Microplastics are an invisible form of plastic pollution; effects on human health and the environment are largely unknown; summary article and FPF dossier define microplastics, explain sources and occurrence, focus on food contact materials
Mathematical modeling of chemical migration from food packaging into food is mainly applicable to plastic materials; useful tool for regulatory compliance testing, risk assessment, safe packaging design, estimating consumer exposure; new approaches for other food contact materials needed
NIAS occur in all types of food contact materials, are often unknown, may migrate into food; summary article and dossier provide definitions, examples, legal background, risk assessment strategies
Mineral oil hydrocarbons (MOHs) are commonly measured in food and human tissues; food contact materials present an important source of MOHs; toxic properties and bioaccumulation potential of MOHs reason for concern
In October 2016, the European Parliament adopted a resolution on the implementation of the Food Contact Materials Regulation EC 1935/2004. A wide variety of issues is addressed to better protect public health and support functioning of the internal market.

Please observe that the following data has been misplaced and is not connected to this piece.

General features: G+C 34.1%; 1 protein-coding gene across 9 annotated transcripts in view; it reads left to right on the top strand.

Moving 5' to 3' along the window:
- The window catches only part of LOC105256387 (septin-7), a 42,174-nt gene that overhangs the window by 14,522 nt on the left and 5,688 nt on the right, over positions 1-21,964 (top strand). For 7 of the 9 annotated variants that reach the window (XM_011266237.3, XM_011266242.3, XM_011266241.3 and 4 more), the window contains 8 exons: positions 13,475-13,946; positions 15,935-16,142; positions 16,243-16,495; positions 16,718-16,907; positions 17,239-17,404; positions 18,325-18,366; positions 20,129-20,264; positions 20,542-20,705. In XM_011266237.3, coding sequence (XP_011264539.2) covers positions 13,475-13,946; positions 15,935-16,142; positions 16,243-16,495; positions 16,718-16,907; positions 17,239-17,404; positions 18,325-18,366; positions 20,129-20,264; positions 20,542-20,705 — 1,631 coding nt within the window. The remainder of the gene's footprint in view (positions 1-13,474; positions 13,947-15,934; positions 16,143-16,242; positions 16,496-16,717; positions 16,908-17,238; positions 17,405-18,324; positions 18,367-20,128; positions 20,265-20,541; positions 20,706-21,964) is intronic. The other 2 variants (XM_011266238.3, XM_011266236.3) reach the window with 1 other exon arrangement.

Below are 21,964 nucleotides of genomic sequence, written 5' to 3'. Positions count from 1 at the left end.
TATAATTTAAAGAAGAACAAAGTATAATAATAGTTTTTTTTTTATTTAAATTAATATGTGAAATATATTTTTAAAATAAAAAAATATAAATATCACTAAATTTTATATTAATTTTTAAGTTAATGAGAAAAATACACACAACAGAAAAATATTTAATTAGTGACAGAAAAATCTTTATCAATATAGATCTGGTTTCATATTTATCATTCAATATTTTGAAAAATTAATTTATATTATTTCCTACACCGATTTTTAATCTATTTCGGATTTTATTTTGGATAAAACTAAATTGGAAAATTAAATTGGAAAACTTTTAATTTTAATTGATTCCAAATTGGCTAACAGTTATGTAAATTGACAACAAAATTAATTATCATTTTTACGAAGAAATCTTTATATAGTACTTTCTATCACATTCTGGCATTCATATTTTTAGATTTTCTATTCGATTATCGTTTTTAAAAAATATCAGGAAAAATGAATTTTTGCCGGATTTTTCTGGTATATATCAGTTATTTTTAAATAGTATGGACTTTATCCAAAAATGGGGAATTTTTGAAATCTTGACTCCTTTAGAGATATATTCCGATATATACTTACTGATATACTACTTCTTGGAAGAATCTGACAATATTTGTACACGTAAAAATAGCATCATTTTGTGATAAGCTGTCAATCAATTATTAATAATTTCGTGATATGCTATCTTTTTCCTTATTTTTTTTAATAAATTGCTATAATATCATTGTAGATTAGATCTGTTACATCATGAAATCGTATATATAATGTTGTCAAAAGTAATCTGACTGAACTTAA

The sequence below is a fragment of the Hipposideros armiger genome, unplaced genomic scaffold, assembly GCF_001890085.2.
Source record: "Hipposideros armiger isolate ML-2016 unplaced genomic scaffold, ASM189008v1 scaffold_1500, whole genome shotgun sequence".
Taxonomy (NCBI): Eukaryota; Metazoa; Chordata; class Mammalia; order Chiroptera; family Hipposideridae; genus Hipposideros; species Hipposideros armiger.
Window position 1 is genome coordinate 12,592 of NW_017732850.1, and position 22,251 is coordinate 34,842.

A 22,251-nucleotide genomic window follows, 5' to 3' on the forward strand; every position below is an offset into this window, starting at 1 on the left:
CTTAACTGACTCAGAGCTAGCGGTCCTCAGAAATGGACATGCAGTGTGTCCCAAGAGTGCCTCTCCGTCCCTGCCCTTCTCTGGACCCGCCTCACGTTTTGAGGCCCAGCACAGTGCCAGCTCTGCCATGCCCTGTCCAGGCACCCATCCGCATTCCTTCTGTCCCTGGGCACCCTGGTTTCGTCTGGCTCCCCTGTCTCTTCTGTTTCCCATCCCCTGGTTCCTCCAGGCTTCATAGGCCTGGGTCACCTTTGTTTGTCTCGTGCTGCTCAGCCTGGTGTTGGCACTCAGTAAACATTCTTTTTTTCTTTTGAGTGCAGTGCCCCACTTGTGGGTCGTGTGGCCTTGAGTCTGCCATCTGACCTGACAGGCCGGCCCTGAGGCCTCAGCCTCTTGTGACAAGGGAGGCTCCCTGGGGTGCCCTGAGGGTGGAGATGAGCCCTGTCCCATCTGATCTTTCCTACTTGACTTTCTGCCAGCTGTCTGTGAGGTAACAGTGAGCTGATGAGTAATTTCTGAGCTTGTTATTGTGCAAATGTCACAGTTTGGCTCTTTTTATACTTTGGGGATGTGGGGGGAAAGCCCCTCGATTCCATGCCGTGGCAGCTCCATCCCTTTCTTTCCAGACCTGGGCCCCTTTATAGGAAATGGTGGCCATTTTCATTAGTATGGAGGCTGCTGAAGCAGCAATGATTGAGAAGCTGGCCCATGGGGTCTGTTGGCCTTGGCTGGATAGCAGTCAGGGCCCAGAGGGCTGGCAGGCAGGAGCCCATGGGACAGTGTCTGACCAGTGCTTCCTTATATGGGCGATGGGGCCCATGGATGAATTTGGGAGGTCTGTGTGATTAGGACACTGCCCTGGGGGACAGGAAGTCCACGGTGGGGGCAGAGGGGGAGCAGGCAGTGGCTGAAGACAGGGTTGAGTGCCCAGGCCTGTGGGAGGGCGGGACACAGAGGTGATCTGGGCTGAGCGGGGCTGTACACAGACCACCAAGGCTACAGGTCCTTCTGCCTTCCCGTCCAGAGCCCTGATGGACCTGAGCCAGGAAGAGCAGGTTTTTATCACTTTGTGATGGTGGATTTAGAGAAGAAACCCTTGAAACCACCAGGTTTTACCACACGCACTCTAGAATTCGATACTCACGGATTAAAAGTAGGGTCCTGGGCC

Epoxy-based can coatings are currently being replaced by alternatives because of toxicological evidence, public discussions, and recent regulatory decisions. FPF article provides background information on the requirements, materials and properties of can coatings.
Adverse outcome pathway (AOP) describes the sequence of events linking initial molecular perturbations to adverse outcomes in organisms and populations; this framework supports the use of high-throughput animal-free toxicity testing methods in regulatory decision-making
While few perfluorinated compounds have been phased out due to health concerns, other per- and polyfluoroalkyl (PFASs) compounds continue to be used for food contact materials. The Food Packaging Forum summarizes chemistry, applications, health concerns, and regulation of PFASs.
Paper and board food packaging
Silicones are an exclusive class of polymers broadly used in food contact materials. Due to their versatile properties, they are applied as fluids, rubbers and resins.